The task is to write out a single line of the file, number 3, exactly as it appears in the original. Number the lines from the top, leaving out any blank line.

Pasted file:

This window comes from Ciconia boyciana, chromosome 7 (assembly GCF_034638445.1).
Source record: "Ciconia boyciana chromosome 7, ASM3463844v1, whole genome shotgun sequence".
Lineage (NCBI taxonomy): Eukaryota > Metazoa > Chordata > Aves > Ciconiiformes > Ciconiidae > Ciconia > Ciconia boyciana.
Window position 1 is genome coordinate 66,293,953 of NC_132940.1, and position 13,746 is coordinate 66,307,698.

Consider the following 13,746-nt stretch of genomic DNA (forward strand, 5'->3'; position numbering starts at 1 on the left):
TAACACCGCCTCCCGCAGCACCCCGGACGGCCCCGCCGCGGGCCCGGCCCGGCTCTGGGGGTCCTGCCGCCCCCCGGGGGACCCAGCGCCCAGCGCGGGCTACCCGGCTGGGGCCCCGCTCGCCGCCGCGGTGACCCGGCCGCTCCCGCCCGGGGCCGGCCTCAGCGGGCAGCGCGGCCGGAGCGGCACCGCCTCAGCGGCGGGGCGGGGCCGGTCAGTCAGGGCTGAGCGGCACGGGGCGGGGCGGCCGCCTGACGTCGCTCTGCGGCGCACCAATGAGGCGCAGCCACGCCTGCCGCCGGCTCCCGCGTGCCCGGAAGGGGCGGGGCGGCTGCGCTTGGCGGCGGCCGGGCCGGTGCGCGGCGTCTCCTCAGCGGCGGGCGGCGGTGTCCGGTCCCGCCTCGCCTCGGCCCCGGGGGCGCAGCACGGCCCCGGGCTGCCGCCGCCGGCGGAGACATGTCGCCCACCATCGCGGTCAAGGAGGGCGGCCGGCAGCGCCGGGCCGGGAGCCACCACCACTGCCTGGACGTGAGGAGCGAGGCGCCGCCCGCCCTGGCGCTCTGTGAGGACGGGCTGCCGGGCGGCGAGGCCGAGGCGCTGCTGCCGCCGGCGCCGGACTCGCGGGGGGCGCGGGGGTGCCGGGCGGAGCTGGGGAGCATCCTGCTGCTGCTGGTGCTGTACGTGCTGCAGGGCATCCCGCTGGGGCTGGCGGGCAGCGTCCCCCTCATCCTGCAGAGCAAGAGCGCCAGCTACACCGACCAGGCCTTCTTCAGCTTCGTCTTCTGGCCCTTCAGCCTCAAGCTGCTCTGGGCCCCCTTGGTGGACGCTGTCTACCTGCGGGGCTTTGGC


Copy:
Lineage (NCBI taxonomy): Eukaryota > Metazoa > Chordata > Aves > Ciconiiformes > Ciconiidae > Ciconia > Ciconia boyciana.